Thirdly, a Yellow-billed Cuckoo was discovered by Jouni in the tamarisks at the western end of the airstrip around mid-afternoon. The bird was rather exhausted, allowing prolonged views at very close range for many hours. This species, which was a regular finding on Corvo during earlier years, had not been found since 2012, so it is a welcome addition to this year's list!

Blackpoll Warbler (Dendroica striata), 20 October 2014 (Photo courtesy of David Monticelli)

Saturday 18 October 2014

Northern Grey Shrike: first WP record!

After 4 days of extreme wind, everyone seemed to be relieved this morning to start the day under pretty normal weather conditions. The lack of wind obviously meant better birding with a better chance to find out some good birds, an assumption that actually materialised around 9.30am when Jens found a 'Great Grey Shrike' type bird in the upper part of the Lighthouse Valley. Only a handful of birders were present in this valley or at a nearby location at that time and, shortly after the news was released by walkie-talkie, were able to enjoy good views of the shrike. A few photographs were also quickly obtained, which allowed to directly rule out in the field the possibility of it being a Loggerhead Shrike. Soon after its initial discovery, the bird proved very mobile and elusive on the northern slope of the valley, and, sadly, not all birders present on the island arrived in due time to manage decent views of it. Perhaps not more than 2hrs following the initial discovery, the shrike dispappeared and was not subsequently re-observed. No doubts, more searches will be conducted tomorrow in an attempt to relocate it.

Based on direct observations, photographic documents and even sound recordings obtained in the field, the identification of this individual pinpoints towards a Great Grey Shrike of the subspecies borealis, which breeds in Canada and is a rare winter visitor to the States. Interesting details readily observed on the photos are the heavily barred belly and the brownish tone to the head, nape, mantle, cheeks and flanks - a plumage feature not found in other Great Grey Shrike subspecies.

Northern Grey Shrike (Lanius excubitor ssp. borealis), 18 October 2014 (Photos courtesy of David Monticelli)
This subspecies has already been elevated to full species level (Lanius borealis) by some taxonomic authorities, and if this view is confirmed in the next years by addditional genetic studies, the bird found today by Jens will represent the first record of that species for the WP.

Additional taxonomic info can be found here:

Thursday 16 October 2014

Black-and-white Warbler and little more...

Birding over the last days has been severely impeded by the very harsh weather conditions prevailing on the island. As a result, only a few discoveries have been made, including a 1cy male Black-and-white Warbler found by Hannu in the lower part of Ribeira Da Ponte yesterday afternoon. The bird was still present today, eventually performing decently for the few photographers present on the spot in between strong rain showers and wind gusts.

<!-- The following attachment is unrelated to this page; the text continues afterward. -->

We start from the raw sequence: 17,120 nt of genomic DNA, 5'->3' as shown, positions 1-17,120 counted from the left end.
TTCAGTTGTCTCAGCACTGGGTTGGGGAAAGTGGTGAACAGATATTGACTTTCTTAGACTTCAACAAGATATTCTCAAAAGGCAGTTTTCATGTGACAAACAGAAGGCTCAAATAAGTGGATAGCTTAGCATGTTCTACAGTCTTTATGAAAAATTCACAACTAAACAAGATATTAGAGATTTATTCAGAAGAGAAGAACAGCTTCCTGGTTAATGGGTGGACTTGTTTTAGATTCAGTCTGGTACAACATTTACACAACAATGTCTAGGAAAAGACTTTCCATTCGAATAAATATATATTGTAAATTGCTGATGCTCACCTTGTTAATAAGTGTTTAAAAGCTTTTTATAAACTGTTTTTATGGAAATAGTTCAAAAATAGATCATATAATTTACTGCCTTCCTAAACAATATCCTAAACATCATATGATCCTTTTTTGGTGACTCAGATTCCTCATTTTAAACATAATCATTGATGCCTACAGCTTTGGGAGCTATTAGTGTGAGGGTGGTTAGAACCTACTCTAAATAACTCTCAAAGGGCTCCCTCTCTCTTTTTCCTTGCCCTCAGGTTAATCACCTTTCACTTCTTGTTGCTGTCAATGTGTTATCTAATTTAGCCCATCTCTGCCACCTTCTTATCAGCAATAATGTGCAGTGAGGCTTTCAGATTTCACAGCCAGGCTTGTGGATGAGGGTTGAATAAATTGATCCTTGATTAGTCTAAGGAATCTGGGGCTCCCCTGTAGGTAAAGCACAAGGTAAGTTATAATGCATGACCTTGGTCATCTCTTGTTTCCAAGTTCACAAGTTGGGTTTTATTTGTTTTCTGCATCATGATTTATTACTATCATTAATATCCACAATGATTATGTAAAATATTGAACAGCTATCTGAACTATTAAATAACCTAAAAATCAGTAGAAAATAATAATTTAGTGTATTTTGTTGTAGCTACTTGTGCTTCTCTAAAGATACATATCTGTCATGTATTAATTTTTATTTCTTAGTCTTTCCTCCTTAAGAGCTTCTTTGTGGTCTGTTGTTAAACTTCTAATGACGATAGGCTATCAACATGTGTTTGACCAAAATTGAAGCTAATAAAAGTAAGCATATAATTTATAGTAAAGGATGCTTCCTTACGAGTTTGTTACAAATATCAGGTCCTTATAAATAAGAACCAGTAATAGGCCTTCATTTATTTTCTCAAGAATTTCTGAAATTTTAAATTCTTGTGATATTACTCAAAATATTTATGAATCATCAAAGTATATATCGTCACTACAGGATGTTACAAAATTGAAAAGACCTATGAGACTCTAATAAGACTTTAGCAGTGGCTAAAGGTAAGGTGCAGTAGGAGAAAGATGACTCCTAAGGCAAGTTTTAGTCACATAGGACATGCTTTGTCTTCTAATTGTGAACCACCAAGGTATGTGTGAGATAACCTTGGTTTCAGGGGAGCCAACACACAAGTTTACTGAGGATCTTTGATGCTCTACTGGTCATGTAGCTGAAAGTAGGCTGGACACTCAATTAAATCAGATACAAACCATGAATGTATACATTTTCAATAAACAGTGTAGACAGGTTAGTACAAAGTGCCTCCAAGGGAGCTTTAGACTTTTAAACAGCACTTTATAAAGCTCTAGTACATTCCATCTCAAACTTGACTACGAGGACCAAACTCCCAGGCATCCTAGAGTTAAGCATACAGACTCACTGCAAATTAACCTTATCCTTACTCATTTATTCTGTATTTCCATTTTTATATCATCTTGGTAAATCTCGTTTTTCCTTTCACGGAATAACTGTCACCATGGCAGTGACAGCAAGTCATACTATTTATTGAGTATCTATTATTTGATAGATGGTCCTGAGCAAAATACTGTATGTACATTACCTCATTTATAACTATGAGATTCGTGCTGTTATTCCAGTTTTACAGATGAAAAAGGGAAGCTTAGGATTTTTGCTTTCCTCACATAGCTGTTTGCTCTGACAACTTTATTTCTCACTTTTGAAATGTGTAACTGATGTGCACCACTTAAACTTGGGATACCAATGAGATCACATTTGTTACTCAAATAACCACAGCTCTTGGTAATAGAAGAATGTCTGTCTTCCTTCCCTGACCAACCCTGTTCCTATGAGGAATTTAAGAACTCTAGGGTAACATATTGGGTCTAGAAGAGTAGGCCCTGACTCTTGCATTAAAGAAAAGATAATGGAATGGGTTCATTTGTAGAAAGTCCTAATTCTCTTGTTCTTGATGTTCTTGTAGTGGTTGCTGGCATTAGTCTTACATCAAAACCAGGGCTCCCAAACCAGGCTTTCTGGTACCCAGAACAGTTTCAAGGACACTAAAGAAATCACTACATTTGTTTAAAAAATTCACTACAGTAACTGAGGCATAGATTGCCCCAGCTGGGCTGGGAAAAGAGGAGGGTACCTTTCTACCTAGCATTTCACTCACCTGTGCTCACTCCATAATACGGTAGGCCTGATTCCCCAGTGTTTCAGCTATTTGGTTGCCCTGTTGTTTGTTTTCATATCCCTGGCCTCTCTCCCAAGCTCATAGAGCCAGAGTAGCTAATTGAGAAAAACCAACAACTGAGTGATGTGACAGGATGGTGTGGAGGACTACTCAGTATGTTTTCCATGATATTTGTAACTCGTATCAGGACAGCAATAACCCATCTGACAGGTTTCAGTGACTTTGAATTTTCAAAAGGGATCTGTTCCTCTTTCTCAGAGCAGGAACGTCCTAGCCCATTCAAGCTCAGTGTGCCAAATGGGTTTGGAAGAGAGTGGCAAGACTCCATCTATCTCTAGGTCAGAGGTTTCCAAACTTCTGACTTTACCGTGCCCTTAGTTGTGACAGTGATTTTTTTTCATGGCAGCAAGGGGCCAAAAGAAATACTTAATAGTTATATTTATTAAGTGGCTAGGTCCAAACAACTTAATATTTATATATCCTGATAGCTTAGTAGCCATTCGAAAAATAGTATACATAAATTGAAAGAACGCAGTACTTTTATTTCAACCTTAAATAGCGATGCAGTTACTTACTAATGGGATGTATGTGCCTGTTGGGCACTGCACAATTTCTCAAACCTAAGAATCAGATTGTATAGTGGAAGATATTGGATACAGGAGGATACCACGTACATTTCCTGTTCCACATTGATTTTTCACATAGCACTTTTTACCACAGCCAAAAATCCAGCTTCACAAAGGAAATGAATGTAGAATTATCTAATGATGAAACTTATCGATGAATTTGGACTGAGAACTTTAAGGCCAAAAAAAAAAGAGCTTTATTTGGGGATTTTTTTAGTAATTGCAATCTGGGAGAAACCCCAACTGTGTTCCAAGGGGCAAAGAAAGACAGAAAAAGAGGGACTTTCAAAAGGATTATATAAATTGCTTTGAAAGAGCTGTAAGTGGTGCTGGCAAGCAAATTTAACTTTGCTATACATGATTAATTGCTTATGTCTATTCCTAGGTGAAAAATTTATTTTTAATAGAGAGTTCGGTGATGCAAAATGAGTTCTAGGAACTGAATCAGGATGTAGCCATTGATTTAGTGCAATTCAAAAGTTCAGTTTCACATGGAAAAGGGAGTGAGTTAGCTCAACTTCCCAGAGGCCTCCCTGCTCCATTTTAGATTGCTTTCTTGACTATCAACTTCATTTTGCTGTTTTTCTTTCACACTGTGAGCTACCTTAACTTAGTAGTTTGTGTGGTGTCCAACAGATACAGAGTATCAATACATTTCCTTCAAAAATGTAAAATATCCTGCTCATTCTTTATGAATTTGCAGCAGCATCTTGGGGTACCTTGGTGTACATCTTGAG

Black-and-white Warbler, 1cy male, 16 October 2014 (Photo courtesy of David Monticelli)

Only a minority of wooded valleys have been visited over the last two days, including the famous Lighthouse area where a Common Redpoll of unknown origin (either Nearctic or Palearctic?) was discovered and photographed today by Jens.

Other records include Lesser Yellowlegs, European Golden Plover, and a small group of White-rumped Sandpipers at the reservoir. The weather forecast suggests difficult conditions with strong winds and rain at least until Friday evening, so we only expect normal birding conditions on the island to resume from this week-end onwards.

Tuesday 14 October 2014

More of the same..

Despite the strong westerlies blowing since yesterday, no major discoveries were made on the island today. Perhaps the most noteworthy event was the finding in early afternoon by PAC of the second Northern Parula of the autumn - this time a 1cy female - in Ribeira do Lapa.
Northern Parula, 1cy female, Lapa, 14 October 2014 (Photo courtesy of Vincent Legrand)

The rest of the day was rather uneventful with most reports concerning bird discovered in previous days that were relocated, including 4 Red-eyed Vireos, 3 Scarlet Tanagers and the Common Yellowthroat and Rose-breasted Grosbeak still lingering at the same spot. In addition to this, yesterday's Wilson's snipe was re-observed by many birders on the middle road in the morning while in late afternoon Graeme Joynt located a second Wilson's at the old harbour, raising the possibility of two birds being now present on the island. 


Great Shearwater, Puffinus gravis, 3 from the Windmill
White-rumped Sandpiper, Calidris fuscicollis, 3 juvenile/first winter, Old Harbour
Little Stint, Calidris minuta, 1st-winter, Old Harbour
Wilson's Snipe, Gallinago delicata, 2, middle/lower road crossroads and at Old Harbour
Scarlet Tanager, Piranga olivacea, 3, 1, Tennessee Valley, 2 Fojo
Willow Warbler, Phylloscopus trochilus, 1, Fojo
Red-eyed Vireo, Vireo olivaceus, 4, 2 Ribeira da Ponte, 1 Cape Verde Farm, 1 Pico